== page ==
Mumps is a disease that gives children fevers and big, comical hamster-faces. In adults, it can cause sterility. How does a childhood disease render someone infertile?
Mumps is an infection of the salivary glands caused by the mumps virus Pic. The most common gland affected is the parotid gland which causes swelling Pic. Mumps is highly contagious and spreads rapidly among people living in close quarters.
Orchitis or-KIE-tis is an inflammation of one or both testicles. Bacterial or viral infections can cause orchitis, or the cause can be unknown. Orchitis is most often the result of a bacterial infection, such as a sexually transmitted infection STI.
Although the incidence of mumps orchitis has dramatically declined since the introduction of the childhood vaccination programme, a sharp increase in reported cases of both mumps and mumps orchitis has been seen recently in the UK. There are great concerns about mumps outbreaks and the associated risk of infertility; it remains an important clinical condition. Immunization is the best policy to avoid this viral disease.
Most childhood diseases run their course, ending without significant long-term effects. However, this is not always the case with mumps, a common viral infection that affects the salivary glands in the jaw and upper neck. When mumps develops in a boy after puberty or an adult man, it sometimes causes testicular inflammation that can affect sperm production and lead to fertility problems.
Mumps is a relatively mild short-term viral infection of the salivary glands that usually occurs during childhood. We report a case of an year-old male patient with mumps associated epididymo-orchitis on the left side. The diagnosis was confirmed clinically and serologically by IgG and IgM titers.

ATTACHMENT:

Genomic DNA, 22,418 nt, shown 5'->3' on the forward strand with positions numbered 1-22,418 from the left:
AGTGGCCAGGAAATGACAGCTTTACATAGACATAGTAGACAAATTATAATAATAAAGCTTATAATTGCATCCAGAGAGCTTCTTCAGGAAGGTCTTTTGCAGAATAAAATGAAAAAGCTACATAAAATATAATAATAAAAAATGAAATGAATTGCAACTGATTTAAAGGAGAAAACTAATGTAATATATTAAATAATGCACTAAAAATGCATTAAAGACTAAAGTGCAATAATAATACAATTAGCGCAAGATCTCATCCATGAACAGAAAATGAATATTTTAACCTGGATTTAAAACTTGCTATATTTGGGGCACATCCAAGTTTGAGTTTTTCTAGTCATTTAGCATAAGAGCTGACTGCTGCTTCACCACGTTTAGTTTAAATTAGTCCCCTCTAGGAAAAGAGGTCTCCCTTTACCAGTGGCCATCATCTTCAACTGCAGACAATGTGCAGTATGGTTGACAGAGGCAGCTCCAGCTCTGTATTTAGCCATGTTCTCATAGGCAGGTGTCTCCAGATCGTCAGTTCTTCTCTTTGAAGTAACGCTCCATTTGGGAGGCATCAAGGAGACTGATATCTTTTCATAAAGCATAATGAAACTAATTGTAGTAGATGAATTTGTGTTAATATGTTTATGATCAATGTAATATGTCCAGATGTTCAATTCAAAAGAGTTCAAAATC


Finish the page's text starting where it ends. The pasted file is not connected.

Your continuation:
Problems with either of these may mean you have infertility. Below are some of the main causes of male infertility. Problems with making healthy sperm are the most common causes of male infertility.
Urologists at a leading Irish hospital have reported an alarming increase in the number of teenage boys and young men developing mumps orchitis, in a paper published in the April issue of the urology journal BJUI. They are urging colleagues to offer the MMR vaccine to unvaccinated males in the age group and educate them about the condition, which causes one or both testicles to swell and can lead to fertility problems. Mr Niall Davis, a Urology Research Registrar, teamed up with colleagues at the Mater Misericordiae University Hospital, Dublin, to carry out an extensive review of five decades' worth of research and statistics.
Back to Mumps. There are several problems that often occur with mumps. Pain and swelling of the testicle orchitis affects 1 in 4 males who get mumps after puberty.
It is caused by the mumps virus and typically affects children and teenagers, although it may also cause infections in sensitive adults. This inflammation of the testicle is also known as mumps orchitis. It is not very frequent, affecting 1 per million inhabitants per year among the general population.